[0110]
Next, the HLP is compared with a plurality of predetermined threshold values Th_H1, Th_H2,... (Th_H1 <Th_H2 <...), And the distribution in the high luminance region of the histogram is analyzed.
[0111]
For example, in the present embodiment, as illustrated in FIG. 13, a case will be described in which two threshold values in which values 200 and 230 are set in order from the bottom are used.
[0112]
When HLP <Th_H1, the image is determined to be a dark image with a small number of high luminance areas, and when Th_H1 ≦ HLP <Th_H2, the image is determined to be an overall dark image although there is a distribution of high luminance areas. When Th_H2 ≦ HLP, the image is determined to be a bright image having a large distribution in the high luminance region.
[0113]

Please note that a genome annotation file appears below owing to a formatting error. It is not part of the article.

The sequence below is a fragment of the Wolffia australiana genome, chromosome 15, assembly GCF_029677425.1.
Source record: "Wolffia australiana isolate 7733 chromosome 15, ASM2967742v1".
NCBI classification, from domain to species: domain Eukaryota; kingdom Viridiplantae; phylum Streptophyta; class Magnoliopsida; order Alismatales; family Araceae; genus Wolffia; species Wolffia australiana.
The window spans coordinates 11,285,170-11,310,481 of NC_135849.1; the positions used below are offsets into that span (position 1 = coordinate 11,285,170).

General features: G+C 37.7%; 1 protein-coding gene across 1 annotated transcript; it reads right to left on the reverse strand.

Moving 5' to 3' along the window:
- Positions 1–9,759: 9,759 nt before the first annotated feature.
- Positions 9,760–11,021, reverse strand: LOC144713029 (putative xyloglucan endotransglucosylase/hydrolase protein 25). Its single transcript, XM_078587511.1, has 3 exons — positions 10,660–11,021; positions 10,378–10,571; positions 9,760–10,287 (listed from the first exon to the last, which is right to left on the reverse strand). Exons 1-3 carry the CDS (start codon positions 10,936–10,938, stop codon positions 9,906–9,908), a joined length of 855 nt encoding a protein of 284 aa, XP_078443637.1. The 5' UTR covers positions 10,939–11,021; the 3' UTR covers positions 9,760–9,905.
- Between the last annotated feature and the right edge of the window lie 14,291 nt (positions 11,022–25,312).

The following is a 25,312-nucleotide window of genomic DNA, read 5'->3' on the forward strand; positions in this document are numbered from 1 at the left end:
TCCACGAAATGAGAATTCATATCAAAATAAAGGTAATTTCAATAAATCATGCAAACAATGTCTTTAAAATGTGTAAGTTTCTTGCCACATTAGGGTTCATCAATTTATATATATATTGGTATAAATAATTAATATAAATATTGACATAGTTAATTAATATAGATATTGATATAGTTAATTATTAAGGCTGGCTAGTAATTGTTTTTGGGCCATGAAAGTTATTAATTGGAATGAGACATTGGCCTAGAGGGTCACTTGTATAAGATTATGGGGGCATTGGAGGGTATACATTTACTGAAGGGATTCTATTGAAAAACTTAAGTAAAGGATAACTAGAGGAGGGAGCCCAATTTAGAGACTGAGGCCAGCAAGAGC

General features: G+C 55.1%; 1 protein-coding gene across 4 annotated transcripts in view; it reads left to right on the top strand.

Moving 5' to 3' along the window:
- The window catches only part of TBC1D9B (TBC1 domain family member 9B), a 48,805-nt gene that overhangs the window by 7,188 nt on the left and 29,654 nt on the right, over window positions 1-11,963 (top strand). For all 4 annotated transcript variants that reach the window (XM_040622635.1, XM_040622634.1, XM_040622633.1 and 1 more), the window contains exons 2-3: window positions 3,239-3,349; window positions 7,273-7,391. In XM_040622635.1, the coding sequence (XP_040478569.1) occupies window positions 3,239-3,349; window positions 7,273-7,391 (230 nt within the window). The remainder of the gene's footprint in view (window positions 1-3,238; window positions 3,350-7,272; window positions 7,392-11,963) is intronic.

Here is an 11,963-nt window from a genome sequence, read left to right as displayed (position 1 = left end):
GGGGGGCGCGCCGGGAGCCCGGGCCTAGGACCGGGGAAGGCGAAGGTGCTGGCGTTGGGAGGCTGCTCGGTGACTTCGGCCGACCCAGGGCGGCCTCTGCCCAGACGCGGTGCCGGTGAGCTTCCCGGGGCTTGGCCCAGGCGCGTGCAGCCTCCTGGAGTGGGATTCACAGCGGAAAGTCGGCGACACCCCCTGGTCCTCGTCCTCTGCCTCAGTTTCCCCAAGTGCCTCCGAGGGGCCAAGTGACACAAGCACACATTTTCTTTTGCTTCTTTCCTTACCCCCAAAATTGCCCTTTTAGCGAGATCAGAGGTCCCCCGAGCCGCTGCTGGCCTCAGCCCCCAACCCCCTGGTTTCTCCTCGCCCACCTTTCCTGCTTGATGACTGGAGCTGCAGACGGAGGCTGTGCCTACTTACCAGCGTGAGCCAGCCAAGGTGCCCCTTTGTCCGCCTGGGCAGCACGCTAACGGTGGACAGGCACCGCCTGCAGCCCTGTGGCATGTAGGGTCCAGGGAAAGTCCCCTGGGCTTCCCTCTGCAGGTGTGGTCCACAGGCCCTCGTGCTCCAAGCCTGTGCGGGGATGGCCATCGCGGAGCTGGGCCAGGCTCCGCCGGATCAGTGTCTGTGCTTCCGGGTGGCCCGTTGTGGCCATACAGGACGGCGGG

For example, in the histogram of the bright image shown in FIG. 14, the HLP exceeds the threshold Th_H2 (HLP> Th_H2), and it is determined that the image has a large distribution in the high luminance region. In the histogram of FIG. 14, the distribution is biased to the high luminance side as a whole, and as a result, the HLP is also located on the high luminance side. In general, there are many bright images among images showing such a distribution.
[0114]
In the histogram shown in FIG. 15, HLP is lower than the threshold Th_H2 and higher than Th_H1 (Th_H1 <HLP ≦ Th_H2), and there is some distribution in the high luminance region, but it can be regarded as an image that is not bright. The histogram in FIG. 15 shows a roughly intermediate distribution of luminance, and the HLP is located on the relatively lower luminance side than in FIG.